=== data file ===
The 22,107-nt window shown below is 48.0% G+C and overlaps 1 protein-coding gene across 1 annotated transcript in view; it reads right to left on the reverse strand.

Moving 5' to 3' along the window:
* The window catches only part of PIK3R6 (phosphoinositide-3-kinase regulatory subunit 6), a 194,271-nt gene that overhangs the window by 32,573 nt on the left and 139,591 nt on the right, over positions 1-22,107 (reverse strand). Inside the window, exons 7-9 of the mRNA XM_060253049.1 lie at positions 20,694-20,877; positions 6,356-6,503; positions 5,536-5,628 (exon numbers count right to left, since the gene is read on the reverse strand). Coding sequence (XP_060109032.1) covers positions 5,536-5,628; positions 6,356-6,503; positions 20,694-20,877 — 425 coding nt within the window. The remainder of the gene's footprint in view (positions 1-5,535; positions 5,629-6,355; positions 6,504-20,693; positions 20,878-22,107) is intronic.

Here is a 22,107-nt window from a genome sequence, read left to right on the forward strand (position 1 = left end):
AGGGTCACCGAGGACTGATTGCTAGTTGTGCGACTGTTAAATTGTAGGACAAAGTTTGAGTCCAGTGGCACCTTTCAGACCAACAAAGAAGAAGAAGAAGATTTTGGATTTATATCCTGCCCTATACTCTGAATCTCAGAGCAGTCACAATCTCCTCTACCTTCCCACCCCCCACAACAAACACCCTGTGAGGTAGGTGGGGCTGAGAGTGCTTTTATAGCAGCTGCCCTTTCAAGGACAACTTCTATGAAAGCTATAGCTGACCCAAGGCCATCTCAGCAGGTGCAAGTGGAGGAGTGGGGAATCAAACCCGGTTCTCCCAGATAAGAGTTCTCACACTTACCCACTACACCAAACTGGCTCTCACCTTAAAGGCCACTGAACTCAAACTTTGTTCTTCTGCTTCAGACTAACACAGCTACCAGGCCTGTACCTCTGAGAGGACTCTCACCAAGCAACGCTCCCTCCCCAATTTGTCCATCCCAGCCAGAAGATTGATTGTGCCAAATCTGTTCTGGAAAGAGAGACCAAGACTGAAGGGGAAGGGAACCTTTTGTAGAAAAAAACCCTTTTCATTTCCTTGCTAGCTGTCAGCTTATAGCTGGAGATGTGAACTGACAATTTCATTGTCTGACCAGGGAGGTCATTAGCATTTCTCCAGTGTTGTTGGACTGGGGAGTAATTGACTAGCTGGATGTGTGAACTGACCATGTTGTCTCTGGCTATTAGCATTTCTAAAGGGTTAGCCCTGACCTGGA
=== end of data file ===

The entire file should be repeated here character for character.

The 22,107-nt window shown below is 48.0% G+C and overlaps 1 protein-coding gene across 1 annotated transcript in view; it reads right to left on the reverse strand.

Moving 5' to 3' along the window:
* The window catches only part of PIK3R6 (phosphoinositide-3-kinase regulatory subunit 6), a 194,271-nt gene that overhangs the window by 32,573 nt on the left and 139,591 nt on the right, over positions 1-22,107 (reverse strand). Inside the window, exons 7-9 of the mRNA XM_060253049.1 lie at positions 20,694-20,877; positions 6,356-6,503; positions 5,536-5,628 (exon numbers count right to left, since the gene is read on the reverse strand). Coding sequence (XP_060109032.1) covers positions 5,536-5,628; positions 6,356-6,503; positions 20,694-20,877 — 425 coding nt within the window. The remainder of the gene's footprint in view (positions 1-5,535; positions 5,629-6,355; positions 6,504-20,693; positions 20,878-22,107) is intronic.

Here is a 22,107-nt window from a genome sequence, read left to right on the forward strand (position 1 = left end):
AGGGTCACCGAGGACTGATTGCTAGTTGTGCGACTGTTAAATTGTAGGACAAAGTTTGAGTCCAGTGGCACCTTTCAGACCAACAAAGAAGAAGAAGAAGATTTTGGATTTATATCCTGCCCTATACTCTGAATCTCAGAGCAGTCACAATCTCCTCTACCTTCCCACCCCCCACAACAAACACCCTGTGAGGTAGGTGGGGCTGAGAGTGCTTTTATAGCAGCTGCCCTTTCAAGGACAACTTCTATGAAAGCTATAGCTGACCCAAGGCCATCTCAGCAGGTGCAAGTGGAGGAGTGGGGAATCAAACCCGGTTCTCCCAGATAAGAGTTCTCACACTTACCCACTACACCAAACTGGCTCTCACCTTAAAGGCCACTGAACTCAAACTTTGTTCTTCTGCTTCAGACTAACACAGCTACCAGGCCTGTACCTCTGAGAGGACTCTCACCAAGCAACGCTCCCTCCCCAATTTGTCCATCCCAGCCAGAAGATTGATTGTGCCAAATCTGTTCTGGAAAGAGAGACCAAGACTGAAGGGGAAGGGAACCTTTTGTAGAAAAAAACCCTTTTCATTTCCTTGCTAGCTGTCAGCTTATAGCTGGAGATGTGAACTGACAATTTCATTGTCTGACCAGGGAGGTCATTAGCATTTCTCCAGTGTTGTTGGACTGGGGAGTAATTGACTAGCTGGATGTGTGAACTGACCATGTTGTCTCTGGCTATTAGCATTTCTAAAGGGTTAGCCCTGACCTGGA